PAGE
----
Regardless of which party forms the Canadian government after the 2019 federal election, I believe that either Liberals or Conservatives would be equally dedicated to bringing this pipeline to the West Coast. The only possibility I can see of a change lies in a potential minority government is formed by a coalition including the NDP (New Democratic Party) and/or the Green Party; an outcome that seems improbable at this juncture.

Given what I believe to be the political will regarding the Trans Mountain pipeline, I would dearly love to see more support for better cleanup and remediation measures.

Training your bacterium to perform photosynthesis

A Jan. 4, 2016 news item on Nanotechnology Now announces a rather distinctive approach to artificial photosynthesis,

Trainers of dogs, horses, and other animal performers take note: a bacterium named Moorella thermoacetica has been induced to perform only a single trick, but it’s a doozy. Berkeley Lab researchers are using M. thermoacetica to perform photosynthesis – despite being non-photosynthetic – and also to synthesize semiconductor nanoparticles in a hybrid artificial photosynthesis system for converting sunlight into valuable chemical products.

“We’ve demonstrated the first self-photosensitization of a non-photosynthetic bacterium, M. thermoacetica, with cadmium sulfide nanoparticles to produce acetic acid from carbon dioxide at efficiencies and yield that are comparable to or may even exceed the capabilities of natural photosynthesis,” says Peidong Yang, a chemist with Berkeley Lab’s Materials Sciences Division, who led this work.

“The bacteria/inorganic-semiconductor hybrid artificial photosynthesis system we’ve created is self-replicating through the bio-precipitation of cadmium sulfide nanoparticles, which serve as the light harvester to sustain cellular metabolism,” Yang says. “Demonstrating this cyborgian ability to self-augment the functionality of biological systems through inorganic chemistry opens up the integration of biotic and abiotic components for the next generation of advanced solar-to-chemical conversion technologies.”

A Jan. 1, 2016 Berkeley Lab news release, which originated the news item, provides a little more detail,

Photosynthesis is the process by which nature harvests sunlight and uses the solar energy to synthesize carbohydrates from carbon dioxide and water. Artificial versions of photosynthesis are being explored for the clean, green and sustainable production of chemical products now made from petroleum, primarily fuels and plastics. Yang and his research group have been at the forefront of developing artificial photosynthetic technologies that can realize the full potential of solar-to-chemical synthesis.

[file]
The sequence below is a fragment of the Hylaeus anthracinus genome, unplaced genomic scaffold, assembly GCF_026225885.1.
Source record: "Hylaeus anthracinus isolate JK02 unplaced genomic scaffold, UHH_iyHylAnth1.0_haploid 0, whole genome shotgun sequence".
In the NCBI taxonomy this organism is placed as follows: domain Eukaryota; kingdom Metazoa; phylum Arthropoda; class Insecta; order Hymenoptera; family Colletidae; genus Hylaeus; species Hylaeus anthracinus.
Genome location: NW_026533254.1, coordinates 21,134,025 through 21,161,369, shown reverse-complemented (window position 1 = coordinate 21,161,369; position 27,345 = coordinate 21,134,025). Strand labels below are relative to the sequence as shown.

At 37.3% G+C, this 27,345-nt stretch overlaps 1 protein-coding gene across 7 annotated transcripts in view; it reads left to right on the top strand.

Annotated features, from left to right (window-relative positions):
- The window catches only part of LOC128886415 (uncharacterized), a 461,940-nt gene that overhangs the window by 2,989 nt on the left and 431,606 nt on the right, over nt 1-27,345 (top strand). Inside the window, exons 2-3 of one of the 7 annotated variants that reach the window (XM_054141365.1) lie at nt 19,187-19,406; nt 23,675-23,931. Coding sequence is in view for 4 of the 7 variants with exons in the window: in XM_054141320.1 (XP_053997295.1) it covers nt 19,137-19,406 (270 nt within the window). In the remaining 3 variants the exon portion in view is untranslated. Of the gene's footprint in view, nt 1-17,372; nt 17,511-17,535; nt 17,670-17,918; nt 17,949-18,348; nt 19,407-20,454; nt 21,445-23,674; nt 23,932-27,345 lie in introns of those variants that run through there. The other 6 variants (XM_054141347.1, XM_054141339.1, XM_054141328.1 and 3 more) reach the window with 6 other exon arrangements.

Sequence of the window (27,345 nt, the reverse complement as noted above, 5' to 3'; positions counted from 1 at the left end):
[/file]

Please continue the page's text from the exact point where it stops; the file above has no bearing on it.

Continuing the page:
“In our latest study, we combined the highly efficient light harvesting of an inorganic semiconductor with the high specificity, low cost, and self-replication and self-repair of a biocatalyst,” Yang says. “By inducing the self-photosensitization of M. thermoacetica with cadmium sulfide nanoparticles, we enabled the photosynthesis of acetic acid from carbon dioxide over several days of light-dark cycles at relatively high quantum yields, demonstrating a self-replicating route toward solar-to-chemical carbon dioxide reduction.”

Cadmium sulfide is a well-studied semiconductor with a band structure and that is well-suited for photosynthesis. As both an “electrograph” (meaning it can undergo direct electron transfers from an electrode), and an “acetogen” (meaning it can direct nearly 90-percent of its photosynthetic products towards acetic acid), M. thermoacetica serves as the ideal model organism for demonstrating the capabilities of this hybrid artificial photosynthesis system.

“Our hybrid system combines the best of both worlds: the light-harvesting capabilities of semiconductors with the catalytic power of biology,” Yang says. “In this study, we’ve demonstrated not only that biomaterials can be of sufficient quality to carry out useful photochemistry, but that in some ways they may be even more advantageous in biological applications.”

Here’s a link to and a citation for the paper,

Self-photosensitization of nonphotosynthetic bacteria for solar-to-chemical production by Kelsey K. Sakimoto, Andrew Barnabas Wong, Peidong Yang. Science 1 January 2016: Vol. 351 no. 6268 pp. 74-77 DOI: 10.1126/science.aad3317

This paper is behind a paywall.